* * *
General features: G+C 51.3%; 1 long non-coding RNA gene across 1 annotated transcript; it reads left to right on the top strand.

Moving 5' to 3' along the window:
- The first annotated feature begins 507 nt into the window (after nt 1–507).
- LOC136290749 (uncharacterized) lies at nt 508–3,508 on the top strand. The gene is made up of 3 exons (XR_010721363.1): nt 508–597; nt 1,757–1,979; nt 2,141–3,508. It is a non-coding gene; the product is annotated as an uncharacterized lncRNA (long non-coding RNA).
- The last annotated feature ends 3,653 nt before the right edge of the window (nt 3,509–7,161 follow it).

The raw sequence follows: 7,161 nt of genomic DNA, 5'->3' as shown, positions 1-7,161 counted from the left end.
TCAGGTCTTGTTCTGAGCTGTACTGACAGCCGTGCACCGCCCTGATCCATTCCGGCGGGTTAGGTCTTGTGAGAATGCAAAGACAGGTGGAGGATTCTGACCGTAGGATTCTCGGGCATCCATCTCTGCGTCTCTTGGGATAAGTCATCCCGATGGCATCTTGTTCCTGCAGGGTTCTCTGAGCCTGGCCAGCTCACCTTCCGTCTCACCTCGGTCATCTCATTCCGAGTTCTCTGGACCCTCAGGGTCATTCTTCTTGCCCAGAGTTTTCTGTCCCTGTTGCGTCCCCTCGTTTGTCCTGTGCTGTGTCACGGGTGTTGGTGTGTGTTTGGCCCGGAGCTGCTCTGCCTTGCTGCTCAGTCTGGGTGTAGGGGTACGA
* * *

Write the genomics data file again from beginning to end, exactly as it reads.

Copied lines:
General features: G+C 51.3%; 1 long non-coding RNA gene across 1 annotated transcript; it reads left to right on the top strand.

Moving 5' to 3' along the window:
- The first annotated feature begins 507 nt into the window (after nt 1–507).
- LOC136290749 (uncharacterized) lies at nt 508–3,508 on the top strand. The gene is made up of 3 exons (XR_010721363.1): nt 508–597; nt 1,757–1,979; nt 2,141–3,508. It is a non-coding gene; the product is annotated as an uncharacterized lncRNA (long non-coding RNA).
- The last annotated feature ends 3,653 nt before the right edge of the window (nt 3,509–7,161 follow it).

The raw sequence follows: 7,161 nt of genomic DNA, 5'->3' as shown, positions 1-7,161 counted from the left end.
TCAGGTCTTGTTCTGAGCTGTACTGACAGCCGTGCACCGCCCTGATCCATTCCGGCGGGTTAGGTCTTGTGAGAATGCAAAGACAGGTGGAGGATTCTGACCGTAGGATTCTCGGGCATCCATCTCTGCGTCTCTTGGGATAAGTCATCCCGATGGCATCTTGTTCCTGCAGGGTTCTCTGAGCCTGGCCAGCTCACCTTCCGTCTCACCTCGGTCATCTCATTCCGAGTTCTCTGGACCCTCAGGGTCATTCTTCTTGCCCAGAGTTTTCTGTCCCTGTTGCGTCCCCTCGTTTGTCCTGTGCTGTGTCACGGGTGTTGGTGTGTGTTTGGCCCGGAGCTGCTCTGCCTTGCTGCTCAGTCTGGGTGTAGGGGTACGA